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Disclaimer: I'm a writer trying to figure something out for a story I'm working on, so forgive me if I sound totally insane.

Okay. Spousal privilege/immunity. Protects someone from having to testify against their spouse. What if, for one reason or another, the spouse being prosecuted dies before or during the trial? Could the other spouse then be compelled to testify against them, or would the immunity still stand? Further, would anything change if the spouse who died committed suicide, as opposed to an accident or some sort?

I've tried to do a little research (for example, this site) but am unsure if the information applies to the situation I'm dealing with. For example, that link mentions widows not being able to claim immunity because their 'marriage ended in death.' In my case, the death would have happened just a day (or maybe even mere hours) before the trial. I suppose a more specific question would be: how would such a short-notice death affect the surviving spouse's immunity?

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    In the US, when a person dies, that puts an end to prosecution. See en.wikipedia.org/wiki/Sergei_Magnitsky for a Russian example of posthumous prosecution. Civil cases can continue past death. – user6726 Mar 25 '17 at 23:59
  • Okay, that's a start. How about if someone still asked the living spouse about what happened (the thing they didn't want to testify about)? Since the prosecution is technically over, they wouldn't be under any legal obligation anymore right? – EJF Mar 26 '17 at 1:05
  • There is no legal obligation not to testify- you can testify against your spouse if you want to. You can't be compelled to testify. – Dale M Mar 26 '17 at 3:52
  • Laws vary round the world. Please state what jurisdiction your story takes place in. – Nate Eldredge Mar 26 '17 at 18:03
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    @DaleM This is not the way that the testimonial spousal privilege usually works. Usually, you can prohibit your current spouse from testifying against you even if they are willing to testify against you. There are usually exceptions to this privilege for intrafamily crimes. – ohwilleke Mar 26 '17 at 23:30
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Privilege May Be Irrelevant In Your Case

In a criminal case in the U.S., a criminal prosecution is moot and dismissed if the criminal defendant dies (or even if the criminal defendant is convicted and the case is still on appeal). (Pending divorce cases also abate upon the death of a spouse, but most other civil cases do not.)

Caveat: Your Mileage May Vary

Privilege law is established on a state by state basis and at the federal level based upon federal law, so it can vary.

Confidential Communications v. The Testimonial Privilege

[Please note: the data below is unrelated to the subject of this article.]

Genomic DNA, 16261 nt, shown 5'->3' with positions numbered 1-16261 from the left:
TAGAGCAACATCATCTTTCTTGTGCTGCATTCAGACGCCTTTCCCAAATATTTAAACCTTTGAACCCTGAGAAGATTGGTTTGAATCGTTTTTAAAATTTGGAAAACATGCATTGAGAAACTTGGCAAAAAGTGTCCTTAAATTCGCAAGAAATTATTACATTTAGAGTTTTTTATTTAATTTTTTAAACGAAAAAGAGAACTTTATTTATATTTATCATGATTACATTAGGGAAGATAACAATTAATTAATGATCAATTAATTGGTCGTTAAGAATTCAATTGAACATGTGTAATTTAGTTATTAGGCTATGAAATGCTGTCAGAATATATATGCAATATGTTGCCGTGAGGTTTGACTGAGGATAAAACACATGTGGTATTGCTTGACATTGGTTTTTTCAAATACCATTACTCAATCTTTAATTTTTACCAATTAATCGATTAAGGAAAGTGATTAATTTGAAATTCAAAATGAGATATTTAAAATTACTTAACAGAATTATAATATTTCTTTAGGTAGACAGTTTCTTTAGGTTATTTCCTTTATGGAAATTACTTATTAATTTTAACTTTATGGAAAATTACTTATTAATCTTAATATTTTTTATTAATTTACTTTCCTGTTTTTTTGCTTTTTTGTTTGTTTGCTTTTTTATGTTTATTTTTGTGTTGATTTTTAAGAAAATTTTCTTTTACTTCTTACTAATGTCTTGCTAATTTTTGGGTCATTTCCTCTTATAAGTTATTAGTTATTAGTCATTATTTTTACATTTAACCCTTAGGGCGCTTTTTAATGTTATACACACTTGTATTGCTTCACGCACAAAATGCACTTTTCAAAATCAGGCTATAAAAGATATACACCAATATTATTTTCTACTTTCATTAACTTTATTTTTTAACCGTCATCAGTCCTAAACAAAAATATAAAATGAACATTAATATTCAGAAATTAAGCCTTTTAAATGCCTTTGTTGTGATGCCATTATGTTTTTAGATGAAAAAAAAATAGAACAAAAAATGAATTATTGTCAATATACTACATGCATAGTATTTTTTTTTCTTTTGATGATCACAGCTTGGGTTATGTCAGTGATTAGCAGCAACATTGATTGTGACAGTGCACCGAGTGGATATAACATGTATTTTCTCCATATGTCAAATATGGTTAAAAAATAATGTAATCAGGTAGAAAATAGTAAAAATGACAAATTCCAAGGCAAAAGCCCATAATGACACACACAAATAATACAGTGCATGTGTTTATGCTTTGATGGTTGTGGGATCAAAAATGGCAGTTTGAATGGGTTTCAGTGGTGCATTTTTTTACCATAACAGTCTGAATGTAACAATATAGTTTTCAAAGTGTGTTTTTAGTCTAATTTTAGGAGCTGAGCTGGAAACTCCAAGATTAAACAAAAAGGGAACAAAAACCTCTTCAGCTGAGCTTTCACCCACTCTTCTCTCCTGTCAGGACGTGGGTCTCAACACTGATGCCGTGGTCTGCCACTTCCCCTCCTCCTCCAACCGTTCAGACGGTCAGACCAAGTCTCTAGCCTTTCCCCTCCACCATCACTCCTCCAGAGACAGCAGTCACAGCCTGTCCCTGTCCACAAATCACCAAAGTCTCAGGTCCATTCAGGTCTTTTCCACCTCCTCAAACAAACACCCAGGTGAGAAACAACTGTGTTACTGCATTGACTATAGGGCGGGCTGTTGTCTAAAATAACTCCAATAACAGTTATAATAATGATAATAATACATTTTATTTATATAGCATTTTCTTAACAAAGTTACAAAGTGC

There are really two privileges.

The privilege for confidential communications between a husband and wife survives the marriage (although it does not impose a duty on a spouse not to disclose confidential communications outside court testimony) and may be asserted by either party to the communication.

The testimonial privilege allows someone facing criminal charges or a civil claim in court to prevent a current spouse from testifying against them whether or not the current spouse wishes to testify.

Exceptons To Spousal Privilege

Both privileges generally exclude criminal and civil claims between the spouses and sometimes certain other crimes, and often also ongoing crimes and an intent to commit a future crime.

In Colorado, the privilege extends to crimes allegedly committed against children, however, although this would not be true in all states. The detailed example of the Colorado statute on this point is set forth below.

The 5th Amendment Alternative To The Testimonial Privilege

Note that even when the testimonial privilege does not apply because a marriage has ended due to death, divorce or annulment, the former spouse may still be able to claim a 5th Amendment privilege out of concerns about prosecution, for example, for aiding and abetting, conspiracy, or accessory liability, if the witness is not given immunity (which is usually available only in criminal cases, not in civil cases brought by a private party who does not have authority to grant immunity).

Spousal Immunity Contrasted With Spousal Privilege

Spousal immunity is a very different concept from spousal privilege. Historically, you were immune from criminal liability for most crimes committed against your spouse (except murder), and had immunity from civil liability from all civil lawsuits brought by or on behalf of a spouse against the other spouse (e.g. breach of contract, personal injury, property disputes), except a suit for dissolution or annulment of a marriage or legal separation.